Strictly speaking I suppose I've been straying a bit more than usual from my probation remit, but I don't feel like apologising. The government have signalled their intention of speeding up the privatisation of core probation tasks and it annoys me greatly.
In view of this, I think it's only fair to examine what the track record looks like where the private sector have already taken over. Are there really cost savings and greater efficiencies to be had, or is it just plain political ideology and dogma, coupled of course with opportunities for some people to get rich?
Somehow I feel in need of a bit of a roundup, just to serve as a reminder. From memory and my own sphere, there was the Mitie fiasco over their contract to supply maintenance and cleaning services to the probation estate. Then there was the well publicised case of the poorly-performing national contract for translation services to HM Courts and Tribunal Service.
The contracts for prisoner escort haven't exactly run entirely smoothly and there is scant evidence of private contractors being able to run prisons either more cheaply or better than HM Prison Service. On top of all this, there has been recent widespread criticism of the cosy cartel of two electronic tagging contractors G4S and Serco as their contracts come up for renewal. I'm sure there must be other examples, but I did say this was from memory.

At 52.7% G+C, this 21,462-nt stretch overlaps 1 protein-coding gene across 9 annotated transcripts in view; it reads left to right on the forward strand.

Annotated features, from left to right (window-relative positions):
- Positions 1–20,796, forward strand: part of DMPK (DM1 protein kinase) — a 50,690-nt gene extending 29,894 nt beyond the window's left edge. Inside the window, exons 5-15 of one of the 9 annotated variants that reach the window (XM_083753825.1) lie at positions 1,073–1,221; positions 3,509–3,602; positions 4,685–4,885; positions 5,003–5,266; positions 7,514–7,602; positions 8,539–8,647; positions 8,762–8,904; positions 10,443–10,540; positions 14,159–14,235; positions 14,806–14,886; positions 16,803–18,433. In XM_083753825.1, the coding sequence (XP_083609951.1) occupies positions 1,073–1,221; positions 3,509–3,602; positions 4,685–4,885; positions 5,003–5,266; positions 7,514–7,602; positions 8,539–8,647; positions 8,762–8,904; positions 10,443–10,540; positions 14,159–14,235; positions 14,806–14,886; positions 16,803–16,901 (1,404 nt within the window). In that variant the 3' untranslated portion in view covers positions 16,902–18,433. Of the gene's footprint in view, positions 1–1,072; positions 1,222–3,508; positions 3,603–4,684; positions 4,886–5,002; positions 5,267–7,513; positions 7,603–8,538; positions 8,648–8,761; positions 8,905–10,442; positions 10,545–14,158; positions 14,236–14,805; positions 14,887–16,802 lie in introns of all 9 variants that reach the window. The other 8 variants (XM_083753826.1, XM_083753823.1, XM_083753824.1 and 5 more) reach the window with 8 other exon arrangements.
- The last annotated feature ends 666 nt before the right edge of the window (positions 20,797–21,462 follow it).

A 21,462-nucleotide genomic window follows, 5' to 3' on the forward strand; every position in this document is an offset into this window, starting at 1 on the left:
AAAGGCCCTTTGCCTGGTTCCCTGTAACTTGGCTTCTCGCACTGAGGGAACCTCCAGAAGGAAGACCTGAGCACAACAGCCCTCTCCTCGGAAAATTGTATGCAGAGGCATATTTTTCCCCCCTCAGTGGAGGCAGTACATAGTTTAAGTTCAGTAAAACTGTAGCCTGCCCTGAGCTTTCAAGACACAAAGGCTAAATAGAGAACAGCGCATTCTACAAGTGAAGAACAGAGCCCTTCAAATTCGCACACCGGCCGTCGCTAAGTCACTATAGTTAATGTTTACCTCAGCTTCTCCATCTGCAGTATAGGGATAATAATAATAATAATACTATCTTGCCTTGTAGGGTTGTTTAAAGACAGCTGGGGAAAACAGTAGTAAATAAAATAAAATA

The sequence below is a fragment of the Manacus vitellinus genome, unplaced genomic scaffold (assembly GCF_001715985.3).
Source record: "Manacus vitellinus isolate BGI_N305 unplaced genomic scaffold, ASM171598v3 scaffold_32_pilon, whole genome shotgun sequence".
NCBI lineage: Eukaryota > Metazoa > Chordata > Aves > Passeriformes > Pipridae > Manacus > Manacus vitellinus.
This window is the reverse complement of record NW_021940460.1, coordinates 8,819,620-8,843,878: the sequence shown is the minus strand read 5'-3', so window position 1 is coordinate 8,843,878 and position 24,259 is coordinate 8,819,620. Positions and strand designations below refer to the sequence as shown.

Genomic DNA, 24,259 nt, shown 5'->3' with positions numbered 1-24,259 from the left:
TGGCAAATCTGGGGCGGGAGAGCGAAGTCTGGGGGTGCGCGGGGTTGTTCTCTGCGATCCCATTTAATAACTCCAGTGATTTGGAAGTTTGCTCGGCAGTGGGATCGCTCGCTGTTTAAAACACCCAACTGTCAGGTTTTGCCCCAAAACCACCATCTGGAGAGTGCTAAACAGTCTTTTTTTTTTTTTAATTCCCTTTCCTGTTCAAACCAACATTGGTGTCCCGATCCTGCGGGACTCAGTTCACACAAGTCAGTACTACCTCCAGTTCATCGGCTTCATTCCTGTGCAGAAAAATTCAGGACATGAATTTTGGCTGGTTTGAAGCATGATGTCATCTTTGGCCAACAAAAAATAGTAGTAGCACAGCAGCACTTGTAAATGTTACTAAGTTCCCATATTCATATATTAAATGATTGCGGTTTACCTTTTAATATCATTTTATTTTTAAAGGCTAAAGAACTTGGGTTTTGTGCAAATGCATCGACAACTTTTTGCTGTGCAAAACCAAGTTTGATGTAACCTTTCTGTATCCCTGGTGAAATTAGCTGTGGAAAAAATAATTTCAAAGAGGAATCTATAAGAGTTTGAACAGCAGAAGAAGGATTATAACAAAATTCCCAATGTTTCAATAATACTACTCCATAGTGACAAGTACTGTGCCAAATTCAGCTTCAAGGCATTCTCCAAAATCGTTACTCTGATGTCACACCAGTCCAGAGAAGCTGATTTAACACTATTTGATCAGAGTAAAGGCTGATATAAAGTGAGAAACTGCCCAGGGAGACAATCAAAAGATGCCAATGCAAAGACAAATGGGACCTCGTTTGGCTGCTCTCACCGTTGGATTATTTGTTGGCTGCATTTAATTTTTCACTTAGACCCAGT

Looking at other areas, I'm reminded of the recent knowledge that surfaced from a Freedom of Information request I believe about the Train Operating Companies. Apparently they are on to a nice little earner whereby they pocket tens of millions of pounds from state-owned Network Rail, paid out in respect of train delays, but the vast majority of which is not passed on to passengers.
On the same theme, it's emerged from a BBC Radio 5 live investigation that motorists are beginning to get bills from private contractors in respect of alleged damage to motorways. Sometimes amounting to many thousands of pounds, it seems that when challenged for evidence, these bills either miraculously disappear, or are drastically reduced. According to the programme, the reason this is happening is as a result of a much 'leaner' contract process.
What beats me is, why did anyone think you can get more for less under privatisation without it having an effect somewhere?